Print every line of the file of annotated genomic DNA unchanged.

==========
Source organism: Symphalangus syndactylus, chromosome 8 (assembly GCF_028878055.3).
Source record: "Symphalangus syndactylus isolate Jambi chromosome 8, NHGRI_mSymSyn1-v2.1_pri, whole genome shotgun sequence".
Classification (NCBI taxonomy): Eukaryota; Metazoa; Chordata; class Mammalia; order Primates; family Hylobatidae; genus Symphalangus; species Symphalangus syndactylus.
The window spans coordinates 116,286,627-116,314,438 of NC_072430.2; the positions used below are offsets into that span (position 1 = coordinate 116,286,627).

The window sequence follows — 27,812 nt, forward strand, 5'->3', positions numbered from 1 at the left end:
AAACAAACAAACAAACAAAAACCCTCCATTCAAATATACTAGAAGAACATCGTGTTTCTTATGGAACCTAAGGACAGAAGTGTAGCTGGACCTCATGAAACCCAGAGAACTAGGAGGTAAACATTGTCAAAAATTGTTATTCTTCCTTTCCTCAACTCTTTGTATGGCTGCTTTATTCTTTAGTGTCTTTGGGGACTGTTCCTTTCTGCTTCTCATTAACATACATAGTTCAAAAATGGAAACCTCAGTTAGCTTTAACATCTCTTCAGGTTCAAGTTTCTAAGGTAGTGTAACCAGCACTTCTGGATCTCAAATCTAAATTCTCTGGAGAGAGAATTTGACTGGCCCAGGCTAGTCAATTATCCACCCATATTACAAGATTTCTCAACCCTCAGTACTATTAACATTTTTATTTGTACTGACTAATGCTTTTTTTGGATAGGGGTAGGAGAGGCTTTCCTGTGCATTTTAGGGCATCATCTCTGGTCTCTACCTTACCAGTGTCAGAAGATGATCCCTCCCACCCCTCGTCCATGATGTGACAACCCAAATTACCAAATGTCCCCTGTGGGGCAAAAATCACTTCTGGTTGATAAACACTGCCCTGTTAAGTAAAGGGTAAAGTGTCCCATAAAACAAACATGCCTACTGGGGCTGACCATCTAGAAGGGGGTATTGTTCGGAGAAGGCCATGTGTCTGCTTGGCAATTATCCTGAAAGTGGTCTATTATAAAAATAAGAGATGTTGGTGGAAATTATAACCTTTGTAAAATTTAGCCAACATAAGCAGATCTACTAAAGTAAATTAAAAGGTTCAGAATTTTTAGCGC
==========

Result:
Source organism: Symphalangus syndactylus, chromosome 8 (assembly GCF_028878055.3).
Source record: "Symphalangus syndactylus isolate Jambi chromosome 8, NHGRI_mSymSyn1-v2.1_pri, whole genome shotgun sequence".
Classification (NCBI taxonomy): Eukaryota; Metazoa; Chordata; class Mammalia; order Primates; family Hylobatidae; genus Symphalangus; species Symphalangus syndactylus.
The window spans coordinates 116,286,627-116,314,438 of NC_072430.2; the positions used below are offsets into that span (position 1 = coordinate 116,286,627).

The window sequence follows — 27,812 nt, forward strand, 5'->3', positions numbered from 1 at the left end:
AAACAAACAAACAAACAAAAACCCTCCATTCAAATATACTAGAAGAACATCGTGTTTCTTATGGAACCTAAGGACAGAAGTGTAGCTGGACCTCATGAAACCCAGAGAACTAGGAGGTAAACATTGTCAAAAATTGTTATTCTTCCTTTCCTCAACTCTTTGTATGGCTGCTTTATTCTTTAGTGTCTTTGGGGACTGTTCCTTTCTGCTTCTCATTAACATACATAGTTCAAAAATGGAAACCTCAGTTAGCTTTAACATCTCTTCAGGTTCAAGTTTCTAAGGTAGTGTAACCAGCACTTCTGGATCTCAAATCTAAATTCTCTGGAGAGAGAATTTGACTGGCCCAGGCTAGTCAATTATCCACCCATATTACAAGATTTCTCAACCCTCAGTACTATTAACATTTTTATTTGTACTGACTAATGCTTTTTTTGGATAGGGGTAGGAGAGGCTTTCCTGTGCATTTTAGGGCATCATCTCTGGTCTCTACCTTACCAGTGTCAGAAGATGATCCCTCCCACCCCTCGTCCATGATGTGACAACCCAAATTACCAAATGTCCCCTGTGGGGCAAAAATCACTTCTGGTTGATAAACACTGCCCTGTTAAGTAAAGGGTAAAGTGTCCCATAAAACAAACATGCCTACTGGGGCTGACCATCTAGAAGGGGGTATTGTTCGGAGAAGGCCATGTGTCTGCTTGGCAATTATCCTGAAAGTGGTCTATTATAAAAATAAGAGATGTTGGTGGAAATTATAACCTTTGTAAAATTTAGCCAACATAAGCAGATCTACTAAAGTAAATTAAAAGGTTCAGAATTTTTAGCGC